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AAFC uses climate tools to support farm decisions

The National Agroclimate Information Service monitors the impact of climate and weather

The ag sector turned to tools like AAFC’s Drought Watch during dry years like last year.

It’s no secret that climate and weather play a significant role in agriculture. It’s been that way since the first seed was planted. A drought or a flood would pose massive risks to farmers. Accurate forecasting is invaluable in mitigating the effects of weather anomalies. For centuries farmers turned to the latest oracle who claimed to be able to forecast what the seasons would bring.

Today, those forecasts are firmly rooted in science and hard data, using the latest technologies and, unsurprisingly, are much more useful than they have ever been. Trevor Hadwen, an agri-climate specialist who works for Agriculture and Agri-Food Canada (AAFC) at the National Agroclimate Information Service (NAIS), spoke during the Ag in Motion Discovery Plus Virtual Farm Show in July. He gave an overview of the tools and techniques he and his department use to parse the data they collect, and how that information ultimately helps in decision-making at the farm level and at the government policy level.

More climate information, provided by these sorts of tools, could help producers manage the variable weather events on their farm.

Hadwen began by pointing out the importance of monitoring the impacts of climate in the rain-fed agricultural environment of Western Canada. “Producers frequently are forced to deal with extreme weather of some sort during the growing season,” said Hadwen. “Drought, intense heat, high-intensity rainfall, flooding, saturated fields, hail, frost and extreme wind events are all common. These extreme events have significant impact on individual producers and the agricultural industry as a whole,” he said.

It is because of this high-risk, highly variable environment, that NAIS is mandated to monitor climate risks and to provide information to the agriculture sector. This information helps the agricultural industry to adapt and the government to focus their programs and policies in a way that mitigates the risks to producers.

Gathering the data to achieve this goal comes from a variety of sources that fall into four different areas:

Climate stations: These stations are located throughout the country and provide measured details of parameters such as rainfall and temperature.

Climate models: These models combine climate station data with other types of data to provide a more realistic look at conditions.

Satellite data: Data provided from satellites can provide a very good coverage of data over a large area and start to look at the impacts of weather and climate for a region.

People networks: Polling producers and industry partners to find out about the impacts they’re facing from local weather and conditions.

AAFC’s Drought Watch page (a sub-page of the AAFC’s weather and climate page) outlines many of the products available to producers. A link on that page will take users to its Agroclimate maps. These maps are produced on national and regional scales and various time frames as well as various weather parameters and are the result of climate station measurements and agricultural models. They are a big part of the mandate of NAIS. “We produce hundreds of these maps each day,” said Hadwen.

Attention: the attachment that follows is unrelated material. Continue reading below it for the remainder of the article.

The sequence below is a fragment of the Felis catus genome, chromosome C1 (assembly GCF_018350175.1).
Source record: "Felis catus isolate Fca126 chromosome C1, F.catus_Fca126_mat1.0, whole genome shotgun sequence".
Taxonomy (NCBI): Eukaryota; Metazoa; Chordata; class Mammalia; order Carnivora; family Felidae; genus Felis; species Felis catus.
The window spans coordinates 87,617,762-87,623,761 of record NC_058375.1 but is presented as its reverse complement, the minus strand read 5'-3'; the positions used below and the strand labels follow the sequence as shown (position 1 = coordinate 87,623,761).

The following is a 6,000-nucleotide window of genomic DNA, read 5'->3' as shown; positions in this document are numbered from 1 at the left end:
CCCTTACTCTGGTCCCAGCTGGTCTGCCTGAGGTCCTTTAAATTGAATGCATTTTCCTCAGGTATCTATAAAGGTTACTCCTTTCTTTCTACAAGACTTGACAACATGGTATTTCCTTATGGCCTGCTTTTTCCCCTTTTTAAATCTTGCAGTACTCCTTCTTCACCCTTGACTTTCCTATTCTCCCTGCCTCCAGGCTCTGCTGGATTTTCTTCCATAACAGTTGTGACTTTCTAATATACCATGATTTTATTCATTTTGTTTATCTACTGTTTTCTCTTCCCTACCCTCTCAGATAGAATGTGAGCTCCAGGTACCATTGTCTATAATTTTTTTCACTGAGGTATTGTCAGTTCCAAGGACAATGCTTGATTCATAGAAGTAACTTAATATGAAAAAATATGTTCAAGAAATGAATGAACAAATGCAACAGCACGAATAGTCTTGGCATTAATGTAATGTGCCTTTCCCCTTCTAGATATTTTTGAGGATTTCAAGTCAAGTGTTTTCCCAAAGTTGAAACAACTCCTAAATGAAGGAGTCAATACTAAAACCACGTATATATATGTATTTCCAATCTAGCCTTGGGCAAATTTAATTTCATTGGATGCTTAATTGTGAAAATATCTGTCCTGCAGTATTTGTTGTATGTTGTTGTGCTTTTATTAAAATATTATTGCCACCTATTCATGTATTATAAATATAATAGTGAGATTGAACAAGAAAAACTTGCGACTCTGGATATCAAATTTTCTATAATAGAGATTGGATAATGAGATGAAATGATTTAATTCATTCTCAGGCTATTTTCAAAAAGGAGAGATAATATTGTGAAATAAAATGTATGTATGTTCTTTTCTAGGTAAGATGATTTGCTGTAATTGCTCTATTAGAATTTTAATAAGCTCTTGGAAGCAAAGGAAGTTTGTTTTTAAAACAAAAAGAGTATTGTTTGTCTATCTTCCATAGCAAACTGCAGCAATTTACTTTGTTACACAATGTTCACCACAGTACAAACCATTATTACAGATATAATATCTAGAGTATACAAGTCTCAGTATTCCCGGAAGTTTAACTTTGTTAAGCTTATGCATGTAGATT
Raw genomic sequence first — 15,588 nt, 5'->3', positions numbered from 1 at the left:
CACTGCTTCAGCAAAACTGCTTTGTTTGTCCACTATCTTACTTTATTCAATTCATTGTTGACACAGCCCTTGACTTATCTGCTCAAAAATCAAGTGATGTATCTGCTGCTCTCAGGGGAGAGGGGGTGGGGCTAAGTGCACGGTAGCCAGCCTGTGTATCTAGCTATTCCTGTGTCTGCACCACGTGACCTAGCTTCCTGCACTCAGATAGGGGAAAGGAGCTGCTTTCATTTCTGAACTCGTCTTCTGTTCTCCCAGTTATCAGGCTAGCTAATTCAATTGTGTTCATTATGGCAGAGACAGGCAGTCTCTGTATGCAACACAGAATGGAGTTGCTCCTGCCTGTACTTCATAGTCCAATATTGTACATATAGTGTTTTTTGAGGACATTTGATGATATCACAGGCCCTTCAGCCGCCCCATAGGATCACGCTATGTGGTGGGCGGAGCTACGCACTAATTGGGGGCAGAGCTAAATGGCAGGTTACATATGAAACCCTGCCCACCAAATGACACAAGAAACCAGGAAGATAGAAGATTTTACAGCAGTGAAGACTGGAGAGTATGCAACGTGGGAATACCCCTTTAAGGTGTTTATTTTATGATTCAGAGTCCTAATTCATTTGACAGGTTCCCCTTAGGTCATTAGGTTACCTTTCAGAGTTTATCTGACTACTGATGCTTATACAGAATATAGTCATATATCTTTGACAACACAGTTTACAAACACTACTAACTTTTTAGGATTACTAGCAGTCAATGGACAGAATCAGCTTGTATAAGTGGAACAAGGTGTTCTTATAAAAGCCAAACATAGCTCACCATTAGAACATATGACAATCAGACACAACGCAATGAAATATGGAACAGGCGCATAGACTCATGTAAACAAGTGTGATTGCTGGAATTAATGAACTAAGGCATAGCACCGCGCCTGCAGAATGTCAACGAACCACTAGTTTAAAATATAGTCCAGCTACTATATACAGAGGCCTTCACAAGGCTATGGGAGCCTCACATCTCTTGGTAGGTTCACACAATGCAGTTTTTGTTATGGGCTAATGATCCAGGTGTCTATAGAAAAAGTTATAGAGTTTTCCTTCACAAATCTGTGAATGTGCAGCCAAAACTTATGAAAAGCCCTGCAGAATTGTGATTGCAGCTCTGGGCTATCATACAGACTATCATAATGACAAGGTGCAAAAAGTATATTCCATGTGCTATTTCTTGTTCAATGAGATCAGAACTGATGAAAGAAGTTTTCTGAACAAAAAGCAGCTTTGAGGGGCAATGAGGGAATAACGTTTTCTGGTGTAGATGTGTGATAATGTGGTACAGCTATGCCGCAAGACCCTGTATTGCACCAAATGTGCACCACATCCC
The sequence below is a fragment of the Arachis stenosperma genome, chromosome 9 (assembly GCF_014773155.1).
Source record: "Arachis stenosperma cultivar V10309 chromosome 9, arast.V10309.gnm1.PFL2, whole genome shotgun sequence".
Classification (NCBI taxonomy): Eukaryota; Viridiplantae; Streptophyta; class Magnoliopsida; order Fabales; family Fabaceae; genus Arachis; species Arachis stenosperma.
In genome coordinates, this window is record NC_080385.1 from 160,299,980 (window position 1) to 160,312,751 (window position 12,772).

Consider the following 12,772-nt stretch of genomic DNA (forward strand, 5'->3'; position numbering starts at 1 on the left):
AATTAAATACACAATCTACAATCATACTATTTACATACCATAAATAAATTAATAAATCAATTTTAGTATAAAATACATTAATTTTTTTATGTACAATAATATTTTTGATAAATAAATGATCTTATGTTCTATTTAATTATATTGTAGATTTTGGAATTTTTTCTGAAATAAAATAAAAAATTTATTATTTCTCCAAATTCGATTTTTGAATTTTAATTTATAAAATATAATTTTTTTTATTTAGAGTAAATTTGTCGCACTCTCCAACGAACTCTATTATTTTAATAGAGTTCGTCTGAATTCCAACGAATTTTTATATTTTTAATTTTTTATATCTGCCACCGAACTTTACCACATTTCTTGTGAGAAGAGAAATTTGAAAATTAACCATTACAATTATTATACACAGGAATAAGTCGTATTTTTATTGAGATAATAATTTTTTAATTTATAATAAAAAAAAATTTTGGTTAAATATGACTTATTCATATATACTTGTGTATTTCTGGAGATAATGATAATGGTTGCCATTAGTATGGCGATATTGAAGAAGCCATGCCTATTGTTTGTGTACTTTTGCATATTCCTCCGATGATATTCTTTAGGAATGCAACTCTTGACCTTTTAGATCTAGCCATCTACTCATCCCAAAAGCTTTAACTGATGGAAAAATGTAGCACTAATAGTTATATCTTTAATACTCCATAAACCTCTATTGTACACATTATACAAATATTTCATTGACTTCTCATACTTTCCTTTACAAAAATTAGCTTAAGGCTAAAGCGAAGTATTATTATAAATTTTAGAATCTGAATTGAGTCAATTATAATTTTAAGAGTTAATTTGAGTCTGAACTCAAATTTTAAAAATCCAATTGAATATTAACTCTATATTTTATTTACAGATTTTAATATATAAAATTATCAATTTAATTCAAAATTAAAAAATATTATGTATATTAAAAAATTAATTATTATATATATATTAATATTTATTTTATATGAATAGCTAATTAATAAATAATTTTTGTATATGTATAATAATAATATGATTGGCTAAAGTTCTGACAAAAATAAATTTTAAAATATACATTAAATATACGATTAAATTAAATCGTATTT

The Canadian Drought Monitor (CDM) is another link from the same page. The CDM is produced monthly throughout the growing season to show conditions across Canada. “The maps that are created are supported on the website by a narrative discussing how the drought situation evolved as well as various statistics,” explains Hadwen.

On the horizon for NAIS is the Canadian Vegetation Drought Response Index (VegDRI). The model is currently being developed and tested for release in 2021. Originally developed at the University of Nebraska, and currently being used in the U.S., it is a hybrid drought index that combines satellite observations of vegetation health with climate station data and physical information about the land surface. “This dataset will allow users to better see the impacts of dry and wet weather on crops and other vegetation, with the potential for both improved impact assessment for financial programs and improved ecosystem impact assessments,” explained Hadwen.

But even with all this data at their disposal, the full impact of weather and climate on agriculture can’t be done without feet on the ground and that’s where the “people networks” come in. AAFC’s Agroclimate Impact Reporter (AIR) is a survey-based tool that lets producers provide information directly to the AAFC on how weather and climate have impacted their farm or their region each month during the growing season. AIR is a five-minute survey intended to help inform the department’s understanding of local issues producers are facing. “The AIR activity goes beyond drought and looks for other possible impacts including excess moisture, flooding, frost, livestock health and crop quality issues,” said Hadwen.

So, how does all this help? Hadwen said that the information collected is instrumental for innovation in policy and programs that in turn, help the producer. He points to the example of the AAFC’s Livestock Tax Deferral Provision (LTDP) that allows farmers who sell part of their breeding herd due to drought or flooding in designated regions to defer a portion of sale proceeds to the following year. The analytics that Hadwen’s department provide, allow the government to identify the regions affected. “The LTD Provision helps producers dealing with drought and excess moisture by removing the burden of paying taxes on the sale of livestock during excessively wet or dry years,” he said.

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